you cannot metabolize anything else. So, no fuel = bonk. So, when you
    are doing the atkins diet, you don't have sugar to give you energy at
    higher intensity. Therefore, with atkins, you have to stay aerobic all
    the time. This is how I understand it.

    > ;-)
    >
    > > Also, Atkins will destroy your kidneys unless you drink a lot of beer.

    >
    > I knew there was something I liked about Atkins.
    > ;-)


    This part, I am not too sure of. Atkins is a high protein diet. What I
    understand is that protein is hard to diggest and you end up with lots
    of calcium deposits in your kidneys. Technically you need to flush
    them down by drinking lots of fluids. Beer is supossed to be a good
    way to flush your kidneys. However, beer is high in carbs so it may
    contradict Atkins to begin with :-(

    Andres


    >
    > What if I brewed a Bacon Beer?
    > --Don--
    > The beatings will continue until morale improves.
     
  5. andres muro

    andres muro Guest

    Dough robert Shelby, or is it Daniel richard shoughnesey, or Dilbert
    raul silverstein, or Dagoberto ronaldo stark counteropined to my
    opinion with

    "What a load of crap."

    Hey, whatever your name is, thanks for the constructive retort. Could
    you clarify, for our edification, which part consisted of a bunch of
    fecal matter and why? thnx,

    Andres
     
  6. Don Wagner

    Don Wagner Guest

    [email protected] (andres muro) wrote:
    >If it is 95 degrees and you are going to do a long ride, you need to
    >drink water. Technically, with water alone, you should be able to
    >finish if you don't go beyond aerobic.


    Not too sure about that. I've been on such rides (high temp, metric
    centuries, 15+mph) where people have entered a state where they are
    properly hydrated but nearly dead due to electrolyte depletion.

    A mix of sports drinks and water plus and energy bar would have saved
    them an afternoon in the emergency room.

    >This part, I am not too sure of. Atkins is a high protein diet. What I
    >understand is that protein is hard to diggest and you end up with lots
    >of calcium deposits in your kidneys.


    Not too sure about that one either. Some proteins are more difficult
    to digest then others, this is true. Red meat can sit undigested in
    your body for a hideously long time. Most common fish breaks down
    pretty easy.

    Calcium deposits in the kidneys are often associated with an gross
    overabundance of vit. D. Oddly enough, vit D also is one of the
    primary regulators of calcium absorbsion.
    --Don--
    The beatings will continue until morale improves.
     
  7. S o r n i

    S o r n i Guest

    andres muro wrote:
    > Dough robert Shelby, or is it Daniel richard shoughnesey, or Dilbert
    > raul silverstein, or Dagoberto ronaldo stark counteropined to my
    > opinion with
    >
    > "What a load of crap."
    >
    > Hey, whatever your name is, thanks for the constructive retort. Could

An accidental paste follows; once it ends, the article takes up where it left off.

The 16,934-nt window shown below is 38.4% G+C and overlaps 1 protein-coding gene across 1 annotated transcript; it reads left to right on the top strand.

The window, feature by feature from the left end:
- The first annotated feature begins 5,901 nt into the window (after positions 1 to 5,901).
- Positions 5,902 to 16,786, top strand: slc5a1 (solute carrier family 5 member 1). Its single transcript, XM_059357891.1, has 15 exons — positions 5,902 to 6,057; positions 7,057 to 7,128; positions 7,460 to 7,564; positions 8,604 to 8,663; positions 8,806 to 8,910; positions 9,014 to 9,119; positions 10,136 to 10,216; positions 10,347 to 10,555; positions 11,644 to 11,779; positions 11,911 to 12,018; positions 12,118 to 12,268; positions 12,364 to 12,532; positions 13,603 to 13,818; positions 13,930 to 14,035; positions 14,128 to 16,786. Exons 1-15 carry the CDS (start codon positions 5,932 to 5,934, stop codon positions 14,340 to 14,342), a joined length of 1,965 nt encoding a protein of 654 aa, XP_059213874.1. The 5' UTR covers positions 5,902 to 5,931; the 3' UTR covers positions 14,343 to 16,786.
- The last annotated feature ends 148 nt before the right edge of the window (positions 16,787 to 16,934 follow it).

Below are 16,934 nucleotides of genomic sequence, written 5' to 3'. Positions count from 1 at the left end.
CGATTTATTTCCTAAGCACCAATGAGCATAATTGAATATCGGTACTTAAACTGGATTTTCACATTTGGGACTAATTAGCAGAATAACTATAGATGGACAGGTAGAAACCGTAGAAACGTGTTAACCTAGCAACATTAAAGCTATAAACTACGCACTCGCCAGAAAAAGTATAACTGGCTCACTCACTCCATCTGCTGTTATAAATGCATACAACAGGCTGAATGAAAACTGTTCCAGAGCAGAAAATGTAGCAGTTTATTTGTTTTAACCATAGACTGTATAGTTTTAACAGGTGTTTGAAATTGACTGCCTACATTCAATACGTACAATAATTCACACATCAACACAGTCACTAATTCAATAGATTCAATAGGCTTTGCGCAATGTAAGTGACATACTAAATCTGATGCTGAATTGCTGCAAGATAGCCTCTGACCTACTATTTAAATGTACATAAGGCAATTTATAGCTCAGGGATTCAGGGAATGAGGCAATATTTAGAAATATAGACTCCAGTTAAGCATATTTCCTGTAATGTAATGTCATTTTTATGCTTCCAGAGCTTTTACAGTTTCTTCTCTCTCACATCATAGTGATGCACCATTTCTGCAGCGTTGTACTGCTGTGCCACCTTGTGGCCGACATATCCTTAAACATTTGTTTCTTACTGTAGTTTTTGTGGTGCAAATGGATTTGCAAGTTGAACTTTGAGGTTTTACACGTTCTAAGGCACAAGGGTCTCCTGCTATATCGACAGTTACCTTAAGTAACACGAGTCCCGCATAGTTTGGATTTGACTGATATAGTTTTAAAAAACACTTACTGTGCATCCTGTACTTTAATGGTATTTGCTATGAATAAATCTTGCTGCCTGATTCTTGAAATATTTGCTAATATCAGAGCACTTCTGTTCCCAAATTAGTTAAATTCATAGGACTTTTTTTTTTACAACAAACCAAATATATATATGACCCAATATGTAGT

> you clarify, for our edification, which part consisted of a bunch of
    > fecal matter and why? thnx,


    Why did you delete all the context from this?!?

    Bill "baffled" S.
     
  8. andres muro

    andres muro Guest

    "S o r n i" <[email protected]> wrote in message news:<[email protected]>...
    > andres muro wrote:
    > > Dough robert Shelby, or is it Daniel richard shoughnesey, or Dilbert
    > > raul silverstein, or Dagoberto ronaldo stark counteropined to my
    > > opinion with
    > >
    > > "What a load of crap."
    > >
    > > Hey, whatever your name is, thanks for the constructive retort. Could
    > > you clarify, for our edification, which part consisted of a bunch of
    > > fecal matter and why? thnx,

    >
    > Why did you delete all the context from this?!?
    >
    > Bill "baffled" S.



    Sorry, that was rude of me. this is what DRS quoted from me:

    "[...]

    > is not a good diet for intense sports. Also, Atkins will destroy your
    > kidneys unless you drink a lot of beer."


    Andres
     
  9. andres muro

    andres muro Guest

    [email protected] (Don Wagner) wrote in message news:<[email protected]>...
    > [email protected] (andres muro) wrote:
    > >If it is 95 degrees and you are going to do a long ride, you need to
    > >drink water. Technically, with water alone, you should be able to
    > >finish if you don't go beyond aerobic.

    >
    > Not too sure about that. I've been on such rides (high temp, metric
    > centuries, 15+mph) where people have entered a state where they are
    > properly hydrated but nearly dead due to electrolyte depletion.


    I agree, but I have also seen people that don't sweat too much
    finishing on water alone. I don't recommend it but it can happen.
    >
    > A mix of sports drinks and water plus and energy bar would have saved
    > them an afternoon in the emergency room.
    >
    > >This part, I am not too sure of. Atkins is a high protein diet. What I